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Test me. Treat me. Cure me

Dec. 2, 2019

Test me. Treat me. Cure me. Identifying Hepatitis C.

50,000 New Zealanders are living with Hepatitis C and half of them do not know it. The only way you can find out if you have it is to get your blood tested.

Hepatitis C is a viral infection of the liver. Acute Hepatitis C is the immediate infection that lasts a couple of months. A lucky 1 in 4 clear the infection completely within 6 months without treatment, but 3 out of 4 of those affected cannot clear the infection and end up with a lifelong problem known as Chronic Hepatitis C. Because many people have no symptoms, Hepatitis C can be silently causing long term liver damage including cirrhosis and liver cancer. Last year more than 200 New Zealanders died of complications of Hepatitis C, and that number is going up 10% per year. On average those with chronic Hepatitis C have 18 years shorter life expectancy.

Hepatitis C is spread by blood. It is a very resilient virus and can survive in blood outside the body for days to weeks. In New Zealand the first infections were transmitted in the 1960's from contaminated blood transfusions, however universal donor screening was initiated in 1992 and has successfully eliminated this as a mode of transmission here. In the 1970s onwards, transmission through injecting drugs became problematic.

You may be at risk if you had a blood transfusion prior to 1992, if you have ever injected drugs or if you have ever had a tattoo or a body piercing with unsterile equipment. If you have ever received health care in South East Asia, India, the Middle East or Eastern Europe you may be at risk. If your mother, a household member or someone you share razors or toothbrushes with has Hepatitis C, it is a risk factor.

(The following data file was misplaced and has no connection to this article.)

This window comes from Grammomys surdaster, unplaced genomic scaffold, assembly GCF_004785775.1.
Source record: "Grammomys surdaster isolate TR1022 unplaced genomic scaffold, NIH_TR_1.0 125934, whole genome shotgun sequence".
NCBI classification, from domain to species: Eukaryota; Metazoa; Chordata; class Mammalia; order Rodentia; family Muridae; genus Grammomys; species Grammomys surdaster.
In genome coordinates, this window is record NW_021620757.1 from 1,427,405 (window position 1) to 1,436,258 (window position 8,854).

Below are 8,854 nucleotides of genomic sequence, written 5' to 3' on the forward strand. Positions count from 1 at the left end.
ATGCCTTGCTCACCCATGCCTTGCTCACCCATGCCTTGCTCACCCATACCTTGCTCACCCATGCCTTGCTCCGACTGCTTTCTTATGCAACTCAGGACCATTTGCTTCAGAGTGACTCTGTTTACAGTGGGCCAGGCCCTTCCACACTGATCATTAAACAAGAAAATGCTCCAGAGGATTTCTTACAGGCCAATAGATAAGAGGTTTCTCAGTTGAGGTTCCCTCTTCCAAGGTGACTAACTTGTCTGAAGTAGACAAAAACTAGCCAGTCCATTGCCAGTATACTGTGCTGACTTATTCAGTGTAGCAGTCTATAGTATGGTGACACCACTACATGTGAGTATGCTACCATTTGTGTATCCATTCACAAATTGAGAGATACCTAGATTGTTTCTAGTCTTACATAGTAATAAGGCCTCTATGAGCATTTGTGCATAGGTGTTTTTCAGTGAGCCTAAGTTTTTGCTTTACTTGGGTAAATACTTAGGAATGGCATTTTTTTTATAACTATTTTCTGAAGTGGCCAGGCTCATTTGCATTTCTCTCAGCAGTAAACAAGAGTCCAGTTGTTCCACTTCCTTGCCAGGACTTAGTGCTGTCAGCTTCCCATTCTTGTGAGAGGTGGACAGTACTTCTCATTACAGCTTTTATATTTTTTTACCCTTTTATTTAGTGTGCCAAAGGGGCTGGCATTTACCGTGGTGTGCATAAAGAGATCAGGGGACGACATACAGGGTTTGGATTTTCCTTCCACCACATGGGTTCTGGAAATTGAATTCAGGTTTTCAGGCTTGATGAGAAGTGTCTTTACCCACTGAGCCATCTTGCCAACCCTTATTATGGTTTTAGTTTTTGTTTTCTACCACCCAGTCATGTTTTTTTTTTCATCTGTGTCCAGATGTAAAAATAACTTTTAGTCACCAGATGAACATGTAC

Most people with Hepatitis C do not know they have it until their liver becomes very damaged. If symptoms occur, they can be nonspecific and include tiredness, abdominal pains, nausea, reduced appetite, muscle aches, fever, jaundice, dark urine, itch and depression. If you have ever been told that your liver function is persistently abnormal or that you have fatty liver, it is worth ruling out a Hepatitis C infection.

If you are at possible risk, it is worth asking your GP for a simple blood test to identify Hepatitis C. If it comes up positive you will be offered a FIbroscan (liver scan) to see if you have cirrhosis (scarring of your liver).

In the last few years treatments have vastly improved, are well tolerated and are very effective. Most people living with Hepatitis C can be cured. In February this year Pharmac funded a direct acting antiviral called Maviret which can cure 98% of those affected with a once daily dose for only 8 weeks (in treatment naïve patients with no cirrhosis). This is a very exciting development and we look forward to curing more and more Hepatitis C in our community.